A pastor at an Illinois church that serves more than 25,000 worshipers at eight locations stepped down more than six months ahead of his scheduled retirement amid allegations of inappropriate behavior with parishioners.
The Rev. Bill Hybels, founder of the Willow Creek Community Church in South Barrington, resigned on Tuesday after an internal investigation into possible misconduct with female members of his congregation, including employees.
The church cleared him of the allegations.
Hybels, 66, served as a served as a spiritual adviser to President Bill Clinton and said in 2012 that he planned to retire in October 2018.
"I have decided to accelerate my planned retirement date from October of this year to tonight," Hybels, 66, said in a statement. "This decision was mine and mine alone, but after much discussion, my decision earned the unanimous support of the elders and the executive team.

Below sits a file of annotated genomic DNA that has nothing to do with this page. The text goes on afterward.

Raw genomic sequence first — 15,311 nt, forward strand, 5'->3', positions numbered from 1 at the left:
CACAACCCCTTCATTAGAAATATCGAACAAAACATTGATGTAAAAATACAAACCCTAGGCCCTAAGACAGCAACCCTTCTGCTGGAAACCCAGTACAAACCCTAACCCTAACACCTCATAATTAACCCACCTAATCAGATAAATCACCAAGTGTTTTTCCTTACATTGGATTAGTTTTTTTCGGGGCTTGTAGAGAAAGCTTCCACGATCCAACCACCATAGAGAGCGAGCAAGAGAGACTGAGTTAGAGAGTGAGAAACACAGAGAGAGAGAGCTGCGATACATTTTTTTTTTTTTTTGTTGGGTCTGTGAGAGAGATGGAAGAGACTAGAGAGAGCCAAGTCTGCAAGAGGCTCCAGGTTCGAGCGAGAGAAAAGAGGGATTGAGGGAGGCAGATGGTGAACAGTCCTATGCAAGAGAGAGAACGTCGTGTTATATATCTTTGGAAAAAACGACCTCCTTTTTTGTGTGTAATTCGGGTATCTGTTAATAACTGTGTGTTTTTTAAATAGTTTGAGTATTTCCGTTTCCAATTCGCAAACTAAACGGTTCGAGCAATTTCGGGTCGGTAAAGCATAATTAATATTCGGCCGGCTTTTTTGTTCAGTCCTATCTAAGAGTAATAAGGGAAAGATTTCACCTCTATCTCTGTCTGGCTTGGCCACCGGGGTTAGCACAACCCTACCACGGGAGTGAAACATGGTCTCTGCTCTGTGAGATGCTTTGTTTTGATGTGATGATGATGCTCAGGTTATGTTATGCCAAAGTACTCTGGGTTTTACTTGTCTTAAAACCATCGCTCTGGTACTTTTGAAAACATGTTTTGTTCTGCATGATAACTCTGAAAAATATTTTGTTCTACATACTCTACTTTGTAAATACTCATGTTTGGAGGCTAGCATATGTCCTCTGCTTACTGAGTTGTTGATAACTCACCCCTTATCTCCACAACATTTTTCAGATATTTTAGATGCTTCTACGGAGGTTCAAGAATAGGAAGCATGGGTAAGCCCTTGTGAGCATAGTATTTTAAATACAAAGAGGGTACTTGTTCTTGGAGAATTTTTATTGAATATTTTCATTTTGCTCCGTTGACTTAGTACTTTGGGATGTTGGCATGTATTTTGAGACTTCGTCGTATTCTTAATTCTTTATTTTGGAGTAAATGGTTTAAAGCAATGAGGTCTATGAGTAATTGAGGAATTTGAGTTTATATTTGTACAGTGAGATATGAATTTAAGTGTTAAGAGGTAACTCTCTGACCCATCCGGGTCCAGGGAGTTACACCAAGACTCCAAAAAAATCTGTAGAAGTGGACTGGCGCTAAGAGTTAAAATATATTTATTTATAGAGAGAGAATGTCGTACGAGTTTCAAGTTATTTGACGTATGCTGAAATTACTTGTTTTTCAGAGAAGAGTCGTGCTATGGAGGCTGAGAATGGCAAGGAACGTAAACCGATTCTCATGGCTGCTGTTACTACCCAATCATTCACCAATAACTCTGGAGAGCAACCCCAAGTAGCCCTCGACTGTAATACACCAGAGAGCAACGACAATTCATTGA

Hybels, who founded the church more than 40 years ago, also apologized for the way he handled the allegations.
"In recent times, I've been accused of many things I simply did not do," he said. "I confess to feeling very angry these last few weeks as I watched harmful accusations fly around without accountability. I felt attacked and knew that my loved ones and this church family would be affected."
Heather Larson, previously the executive pastor, will assume the church's top position as Steve Carter will become lead teaching pastor, according to the statement.
"This is going to take time for all of us to process," Larson said in a statement. "This is not the end of the story. It's not the end of Bill's story. It's not the end of Willow’s story, and it's certainly not the end of God's story."